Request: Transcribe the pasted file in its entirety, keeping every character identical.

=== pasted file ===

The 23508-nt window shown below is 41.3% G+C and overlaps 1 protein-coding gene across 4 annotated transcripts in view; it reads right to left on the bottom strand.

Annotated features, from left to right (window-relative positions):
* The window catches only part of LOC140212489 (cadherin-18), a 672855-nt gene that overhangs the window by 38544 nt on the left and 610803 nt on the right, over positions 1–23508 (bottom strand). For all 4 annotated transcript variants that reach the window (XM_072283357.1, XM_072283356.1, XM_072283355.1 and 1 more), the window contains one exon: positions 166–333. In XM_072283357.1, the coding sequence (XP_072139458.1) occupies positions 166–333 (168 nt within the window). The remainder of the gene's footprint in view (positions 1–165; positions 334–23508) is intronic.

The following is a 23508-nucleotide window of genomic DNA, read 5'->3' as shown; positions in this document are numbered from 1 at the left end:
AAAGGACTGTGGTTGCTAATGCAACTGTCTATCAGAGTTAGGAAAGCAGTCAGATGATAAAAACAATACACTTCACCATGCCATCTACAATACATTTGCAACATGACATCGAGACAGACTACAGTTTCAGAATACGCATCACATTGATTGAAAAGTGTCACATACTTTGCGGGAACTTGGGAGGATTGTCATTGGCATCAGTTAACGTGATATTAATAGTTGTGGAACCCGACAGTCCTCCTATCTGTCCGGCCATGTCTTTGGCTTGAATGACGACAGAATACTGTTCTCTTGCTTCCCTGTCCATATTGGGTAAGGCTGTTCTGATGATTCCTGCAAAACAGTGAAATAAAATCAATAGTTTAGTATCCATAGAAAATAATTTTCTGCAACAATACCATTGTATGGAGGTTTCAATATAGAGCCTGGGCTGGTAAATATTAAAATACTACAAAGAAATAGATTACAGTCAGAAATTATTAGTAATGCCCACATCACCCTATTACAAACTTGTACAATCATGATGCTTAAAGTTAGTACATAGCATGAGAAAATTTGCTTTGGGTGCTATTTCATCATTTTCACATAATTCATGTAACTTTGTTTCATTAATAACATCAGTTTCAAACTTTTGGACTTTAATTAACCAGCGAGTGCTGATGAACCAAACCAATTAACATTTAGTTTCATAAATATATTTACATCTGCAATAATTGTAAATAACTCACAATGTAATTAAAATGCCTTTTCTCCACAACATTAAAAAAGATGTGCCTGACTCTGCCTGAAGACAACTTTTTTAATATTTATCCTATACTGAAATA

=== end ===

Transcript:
The 23508-nt window shown below is 41.3% G+C and overlaps 1 protein-coding gene across 4 annotated transcripts in view; it reads right to left on the bottom strand.

Annotated features, from left to right (window-relative positions):
* The window catches only part of LOC140212489 (cadherin-18), a 672855-nt gene that overhangs the window by 38544 nt on the left and 610803 nt on the right, over positions 1–23508 (bottom strand). For all 4 annotated transcript variants that reach the window (XM_072283357.1, XM_072283356.1, XM_072283355.1 and 1 more), the window contains one exon: positions 166–333. In XM_072283357.1, the coding sequence (XP_072139458.1) occupies positions 166–333 (168 nt within the window). The remainder of the gene's footprint in view (positions 1–165; positions 334–23508) is intronic.

The following is a 23508-nucleotide window of genomic DNA, read 5'->3' as shown; positions in this document are numbered from 1 at the left end:
AAAGGACTGTGGTTGCTAATGCAACTGTCTATCAGAGTTAGGAAAGCAGTCAGATGATAAAAACAATACACTTCACCATGCCATCTACAATACATTTGCAACATGACATCGAGACAGACTACAGTTTCAGAATACGCATCACATTGATTGAAAAGTGTCACATACTTTGCGGGAACTTGGGAGGATTGTCATTGGCATCAGTTAACGTGATATTAATAGTTGTGGAACCCGACAGTCCTCCTATCTGTCCGGCCATGTCTTTGGCTTGAATGACGACAGAATACTGTTCTCTTGCTTCCCTGTCCATATTGGGTAAGGCTGTTCTGATGATTCCTGCAAAACAGTGAAATAAAATCAATAGTTTAGTATCCATAGAAAATAATTTTCTGCAACAATACCATTGTATGGAGGTTTCAATATAGAGCCTGGGCTGGTAAATATTAAAATACTACAAAGAAATAGATTACAGTCAGAAATTATTAGTAATGCCCACATCACCCTATTACAAACTTGTACAATCATGATGCTTAAAGTTAGTACATAGCATGAGAAAATTTGCTTTGGGTGCTATTTCATCATTTTCACATAATTCATGTAACTTTGTTTCATTAATAACATCAGTTTCAAACTTTTGGACTTTAATTAACCAGCGAGTGCTGATGAACCAAACCAATTAACATTTAGTTTCATAAATATATTTACATCTGCAATAATTGTAAATAACTCACAATGTAATTAAAATGCCTTTTCTCCACAACATTAAAAAAGATGTGCCTGACTCTGCCTGAAGACAACTTTTTTAATATTTATCCTATACTGAAATA